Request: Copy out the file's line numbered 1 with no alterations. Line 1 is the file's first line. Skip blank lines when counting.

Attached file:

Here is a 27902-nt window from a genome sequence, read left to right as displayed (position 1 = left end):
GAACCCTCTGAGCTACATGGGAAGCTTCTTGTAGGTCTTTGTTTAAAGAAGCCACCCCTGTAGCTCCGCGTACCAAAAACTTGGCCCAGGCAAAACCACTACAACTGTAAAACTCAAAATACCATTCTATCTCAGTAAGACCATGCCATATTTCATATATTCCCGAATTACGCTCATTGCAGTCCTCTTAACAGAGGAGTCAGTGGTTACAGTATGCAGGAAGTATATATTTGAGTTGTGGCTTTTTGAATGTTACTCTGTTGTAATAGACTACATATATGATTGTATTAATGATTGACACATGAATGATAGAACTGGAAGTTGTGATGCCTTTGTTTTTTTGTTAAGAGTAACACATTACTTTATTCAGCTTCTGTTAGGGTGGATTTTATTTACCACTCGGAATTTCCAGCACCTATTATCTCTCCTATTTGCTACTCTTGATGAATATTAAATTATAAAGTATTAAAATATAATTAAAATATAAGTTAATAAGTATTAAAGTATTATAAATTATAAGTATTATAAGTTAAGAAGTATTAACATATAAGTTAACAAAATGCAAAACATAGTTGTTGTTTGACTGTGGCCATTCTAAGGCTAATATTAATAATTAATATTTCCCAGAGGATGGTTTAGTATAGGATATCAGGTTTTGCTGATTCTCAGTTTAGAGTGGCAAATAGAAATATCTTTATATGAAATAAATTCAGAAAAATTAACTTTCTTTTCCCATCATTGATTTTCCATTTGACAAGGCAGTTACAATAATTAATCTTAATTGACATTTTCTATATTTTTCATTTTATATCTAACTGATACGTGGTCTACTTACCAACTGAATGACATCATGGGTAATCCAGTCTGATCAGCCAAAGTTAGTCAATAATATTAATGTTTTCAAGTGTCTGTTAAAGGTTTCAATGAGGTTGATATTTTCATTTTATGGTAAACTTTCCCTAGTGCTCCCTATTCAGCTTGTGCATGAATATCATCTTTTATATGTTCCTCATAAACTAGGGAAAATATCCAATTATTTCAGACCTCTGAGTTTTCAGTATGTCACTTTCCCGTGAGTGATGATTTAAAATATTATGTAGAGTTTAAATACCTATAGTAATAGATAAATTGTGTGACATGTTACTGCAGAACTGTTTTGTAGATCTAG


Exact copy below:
Here is a 27902-nt window from a genome sequence, read left to right as displayed (position 1 = left end):